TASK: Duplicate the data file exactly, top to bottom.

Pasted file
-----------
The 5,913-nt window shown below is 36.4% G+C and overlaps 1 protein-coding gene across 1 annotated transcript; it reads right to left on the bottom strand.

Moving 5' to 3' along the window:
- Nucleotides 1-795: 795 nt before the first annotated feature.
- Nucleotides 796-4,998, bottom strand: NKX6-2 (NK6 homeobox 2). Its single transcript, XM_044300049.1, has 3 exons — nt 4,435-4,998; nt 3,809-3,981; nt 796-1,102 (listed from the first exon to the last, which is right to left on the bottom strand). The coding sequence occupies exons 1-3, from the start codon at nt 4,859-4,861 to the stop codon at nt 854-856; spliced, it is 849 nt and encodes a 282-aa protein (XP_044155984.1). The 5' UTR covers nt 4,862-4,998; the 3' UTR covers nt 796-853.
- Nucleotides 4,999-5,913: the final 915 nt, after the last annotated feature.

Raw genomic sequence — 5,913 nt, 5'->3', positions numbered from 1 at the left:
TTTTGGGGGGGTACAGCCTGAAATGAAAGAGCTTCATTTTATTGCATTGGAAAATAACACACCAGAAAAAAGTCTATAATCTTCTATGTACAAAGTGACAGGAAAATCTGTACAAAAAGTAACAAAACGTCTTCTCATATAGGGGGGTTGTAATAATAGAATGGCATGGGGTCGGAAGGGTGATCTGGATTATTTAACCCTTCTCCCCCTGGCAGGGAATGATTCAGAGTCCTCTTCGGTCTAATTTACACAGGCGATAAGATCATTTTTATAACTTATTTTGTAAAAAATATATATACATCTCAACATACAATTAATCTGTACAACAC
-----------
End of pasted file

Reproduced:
The 5,913-nt window shown below is 36.4% G+C and overlaps 1 protein-coding gene across 1 annotated transcript; it reads right to left on the bottom strand.

Moving 5' to 3' along the window:
- Nucleotides 1-795: 795 nt before the first annotated feature.
- Nucleotides 796-4,998, bottom strand: NKX6-2 (NK6 homeobox 2). Its single transcript, XM_044300049.1, has 3 exons — nt 4,435-4,998; nt 3,809-3,981; nt 796-1,102 (listed from the first exon to the last, which is right to left on the bottom strand). The coding sequence occupies exons 1-3, from the start codon at nt 4,859-4,861 to the stop codon at nt 854-856; spliced, it is 849 nt and encodes a 282-aa protein (XP_044155984.1). The 5' UTR covers nt 4,862-4,998; the 3' UTR covers nt 796-853.
- Nucleotides 4,999-5,913: the final 915 nt, after the last annotated feature.

Raw genomic sequence — 5,913 nt, 5'->3', positions numbered from 1 at the left:
TTTTGGGGGGGTACAGCCTGAAATGAAAGAGCTTCATTTTATTGCATTGGAAAATAACACACCAGAAAAAAGTCTATAATCTTCTATGTACAAAGTGACAGGAAAATCTGTACAAAAAGTAACAAAACGTCTTCTCATATAGGGGGGTTGTAATAATAGAATGGCATGGGGTCGGAAGGGTGATCTGGATTATTTAACCCTTCTCCCCCTGGCAGGGAATGATTCAGAGTCCTCTTCGGTCTAATTTACACAGGCGATAAGATCATTTTTATAACTTATTTTGTAAAAAATATATATACATCTCAACATACAATTAATCTGTACAACAC